The collet 70 is positioned above a central aperture 76 formed in the outer body 64, and is held in place above the central aperture 76 by a plurality of shear pins 78. Further, the collet 70 has a plurality of fingers 80 which are bent or deflected inwardly to conform to a constriction 82 at the top of the enlarged section 72 when closure mechanism 20 is in the open position, as illustrated by FIG. 3. Fingers 80 include radially outwardly extending protrusions 81 at the top thereof. Occlusion means 42, here represented as a ball 52, is positioned within the collet 70 and is positioned centrally, surrounded by apertures 84 formed through the base of collet 70.

The valve insert 66 is slidably positioned within the central bore 65 of the outer body 64 and rests upon the inwardly flexed flanges 80 of the bracket 70 when in the open position. The valve insert 66 is held in place against the flanges 80 by a spring 86 biased between the valve insert 66 and a shoulder 88 of the outer body 64. An O-ring 90 is secured about the valve insert 66 to seal the space between the valve insert 66 and the central bore 65.

When the closure mechanism 20 is in the open position, as shown in FIG. 3, drilling fluid flows through the inner tube plug 22 and into the central bore 65 of the fluid diversion structure 62. The drilling fluid continues through the fluid channel 68 of the valve insert 66, into the enlarged section 72, past the ball 52 and through the small apertures 84 formed through the bracket 70. The fluid enters the central aperture 76 and flows through the basket 74 as it enters into the inner tube 26.

With an increase in fluid pressure resulting from a higher flow rate, increased force is exerted on the top 92 of the valve insert 66. As pressure increases, the valve insert 66 is forced downwardly against fingers 80. With sufficient pressure and associated force on valve insert 66, the shear pins 78 break allowing the collet 70 to drop to the bottom of the enlarged section 72 and fingers 80 are released to deflect outwardly to their normal, unloaded orientation. The broken fragments 78' of the shear pins 78 fall into the basket 74. The collet 70 comes to rest on a shoulder 94 formed in the bottom of the enlarged section 72, and protrusions 81 on the fingers 80 come to rest on an upwardly-facing shoulder 96 formed in the enlarged section 72. Outward deflection of fingers 81 allows the seat 98 of the valve insert 66 to move downwardly within collet 70 and into registration with the ball 52 to occlude the fluid channel 68. Spring 86 maintains insert 66 and ball 52 in registration. With occlusion of the fluid channel 68 the drilling fluid is diverted away from the inner tube into the fluid apertures 60 extending through the inner tube plug, illustrated in FIG. 3. Of course, the basket 74 may be eliminated by threading the inner ends of shear pins 78 into the base of collet 70.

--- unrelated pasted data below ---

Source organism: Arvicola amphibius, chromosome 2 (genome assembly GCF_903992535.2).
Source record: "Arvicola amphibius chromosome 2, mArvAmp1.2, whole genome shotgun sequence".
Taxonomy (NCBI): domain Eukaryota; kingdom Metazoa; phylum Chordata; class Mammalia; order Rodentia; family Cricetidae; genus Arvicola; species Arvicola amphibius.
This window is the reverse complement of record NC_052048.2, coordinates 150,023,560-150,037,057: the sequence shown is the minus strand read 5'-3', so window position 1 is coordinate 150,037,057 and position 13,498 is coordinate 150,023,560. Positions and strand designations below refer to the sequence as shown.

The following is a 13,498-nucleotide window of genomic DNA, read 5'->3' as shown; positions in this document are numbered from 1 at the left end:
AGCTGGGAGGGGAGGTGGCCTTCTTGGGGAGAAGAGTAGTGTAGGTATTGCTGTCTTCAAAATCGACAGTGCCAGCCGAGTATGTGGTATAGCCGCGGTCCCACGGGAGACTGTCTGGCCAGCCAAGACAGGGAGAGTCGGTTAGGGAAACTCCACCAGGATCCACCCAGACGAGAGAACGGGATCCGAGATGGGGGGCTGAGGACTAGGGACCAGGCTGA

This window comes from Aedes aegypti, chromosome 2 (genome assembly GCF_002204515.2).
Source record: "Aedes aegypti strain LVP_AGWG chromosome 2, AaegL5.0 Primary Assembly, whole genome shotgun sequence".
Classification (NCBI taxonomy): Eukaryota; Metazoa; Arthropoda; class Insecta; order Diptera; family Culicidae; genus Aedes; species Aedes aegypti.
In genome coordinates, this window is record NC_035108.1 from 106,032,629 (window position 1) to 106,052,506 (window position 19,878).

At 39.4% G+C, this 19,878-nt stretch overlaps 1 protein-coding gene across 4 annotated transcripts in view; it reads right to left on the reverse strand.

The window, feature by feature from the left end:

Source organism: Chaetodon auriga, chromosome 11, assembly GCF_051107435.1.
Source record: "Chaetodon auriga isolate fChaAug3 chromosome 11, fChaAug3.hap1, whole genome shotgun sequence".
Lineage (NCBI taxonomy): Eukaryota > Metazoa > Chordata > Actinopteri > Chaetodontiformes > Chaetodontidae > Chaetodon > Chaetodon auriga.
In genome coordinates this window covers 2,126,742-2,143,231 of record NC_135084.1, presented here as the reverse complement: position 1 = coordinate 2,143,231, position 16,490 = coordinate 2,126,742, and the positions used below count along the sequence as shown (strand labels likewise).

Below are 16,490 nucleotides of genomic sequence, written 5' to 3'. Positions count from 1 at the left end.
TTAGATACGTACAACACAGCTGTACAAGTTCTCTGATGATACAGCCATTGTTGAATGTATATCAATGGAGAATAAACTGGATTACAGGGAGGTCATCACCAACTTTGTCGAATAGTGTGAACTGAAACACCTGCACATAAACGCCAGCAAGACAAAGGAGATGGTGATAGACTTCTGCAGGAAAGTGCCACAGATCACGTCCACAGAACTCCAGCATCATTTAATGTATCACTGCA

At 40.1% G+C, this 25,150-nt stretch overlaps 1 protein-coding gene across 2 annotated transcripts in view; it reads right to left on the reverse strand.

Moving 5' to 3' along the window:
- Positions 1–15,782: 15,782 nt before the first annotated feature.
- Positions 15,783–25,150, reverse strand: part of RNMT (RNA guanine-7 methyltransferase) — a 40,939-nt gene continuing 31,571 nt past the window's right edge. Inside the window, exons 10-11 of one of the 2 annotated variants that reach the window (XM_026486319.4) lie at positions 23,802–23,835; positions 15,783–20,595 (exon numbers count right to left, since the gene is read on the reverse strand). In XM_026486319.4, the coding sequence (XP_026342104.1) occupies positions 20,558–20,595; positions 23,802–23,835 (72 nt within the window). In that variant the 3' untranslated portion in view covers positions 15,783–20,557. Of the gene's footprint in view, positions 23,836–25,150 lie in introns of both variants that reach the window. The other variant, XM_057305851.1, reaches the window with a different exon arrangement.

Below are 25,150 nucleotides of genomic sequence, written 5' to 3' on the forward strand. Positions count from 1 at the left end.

In another alternative embodiment, illustrated in FIGS. 5 and 6, a collet-type valve 100 having a plurality of fingers 102 is slidably positioned in the central bore 104 of an inner tube plug 22. The lower face 106 of the collet-type valve 100 is configured to register with a correspondingly configured seat 108 formed in a pressure relief plug 110 associated with the inner tube (not shown) and threadedly secured to the inner tube plug 22. The collet-type valve 100 is secured in position above the seat 108 by shear pins 112 which are interconnected between the collet-type valve 100 and the inner tube plug 22.

When drilling fluid is pumped down the drill string, it flows through the central bore 104 of the inner tube plug, through the fingers 102 of the collet-type valve 100 and through the channel 114 formed in the pressure relief plug 110. When fluid pressure is increased, force due to the increased volume of fluid and differential pressure effects is exerted on the inner surface 116 of the collet-type valve 100, urging it downwardly. With sufficient pressure and force, the shear pins 112 break, allowing the collet-type valve 100 to drop. The lower face 106 of valve 100 comes into registration with the seat 108 thereby occluding the channel 114 of the pressure relief plug 110 leading into the inner tube. Fluid is thereafter completely diverted through the apertures 60 formed in the inner tube plug 22. No catch mechanism or basket is required for shear pins 102, as they remain attached after shearing to inner tube plug 22 and valve 100.